The History of Puerh Tea Trading

Discover the captivating journey of Pu-erh tea trading history, woven with trade, culture, and innovation:
  1. Song Dynasty: The “Tea-Horse market” in the “Bu-ri ministry” laid the foundation for Pu-erh. It facilitated trade between the Song Empire and Tibet, exchanging local tea for Tibetan horses, and silk, brocade, and jewelry from the Song Empire.
  2. Yuan Dynasty: “Bu-ri” evolved into “pu-ri” under Mongol rule. Pu-erh tea expanded its trade network, even reaching Russia alongside meat and dairy.
  3. Ming Dynasty: The Ming government took charge of Pu-erh tea trade, offering various Pu-erh varieties as tributes to the royal court.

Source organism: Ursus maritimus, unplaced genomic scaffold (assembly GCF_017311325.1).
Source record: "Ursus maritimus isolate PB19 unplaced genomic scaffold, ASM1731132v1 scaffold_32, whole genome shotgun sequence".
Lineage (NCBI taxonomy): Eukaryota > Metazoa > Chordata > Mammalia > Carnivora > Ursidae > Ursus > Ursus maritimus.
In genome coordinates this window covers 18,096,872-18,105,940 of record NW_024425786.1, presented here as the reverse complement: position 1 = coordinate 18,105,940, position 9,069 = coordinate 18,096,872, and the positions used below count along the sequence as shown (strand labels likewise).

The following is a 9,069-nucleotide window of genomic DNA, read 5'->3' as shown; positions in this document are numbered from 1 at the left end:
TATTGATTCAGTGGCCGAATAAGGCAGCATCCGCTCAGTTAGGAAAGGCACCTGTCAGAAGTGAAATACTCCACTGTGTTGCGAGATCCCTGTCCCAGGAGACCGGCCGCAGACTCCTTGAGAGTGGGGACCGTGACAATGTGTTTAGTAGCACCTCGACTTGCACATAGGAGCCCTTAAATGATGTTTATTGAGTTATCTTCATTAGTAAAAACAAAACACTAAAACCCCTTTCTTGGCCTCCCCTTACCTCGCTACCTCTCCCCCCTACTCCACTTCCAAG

4. Qing Dynasty: The government boosted Pu-erh trade through copper and salt mining, making Pu-erh a bustling center in southern Yunnan.
  5. Tea-Horse Routes: Pu-erh connected four major tea-horse routes, promoting cultural and trade exchanges.
  6. Late Qing Dynasty: Significant developments occurred, including the 211 km Tea Horse road from Yi-wu to Si-mao, paved with bluestone.
  7. Early 20th Century: Post-revolution, Han and Dai traders established tea plantations, leading to thriving tea trade until border closures disrupted southern trade.
  8. World War II: Pu-erh reached Japan and Western Europe markets during this period.
  9. Post-war Era: Pu-erh trade prospered as it became a renowned center in Japan and Western Europe.
  10. 1950s: The People’s Republic of China promoted old and new tea plantations, increasing production and international trade.
  11. 1975: New Pu-erh factories produced various teas, available for sale within China and abroad.

Throughout its history, Pu-erh tea has played a pivotal role in trade and cultural exchange, continuing to be cherished and sought-after today.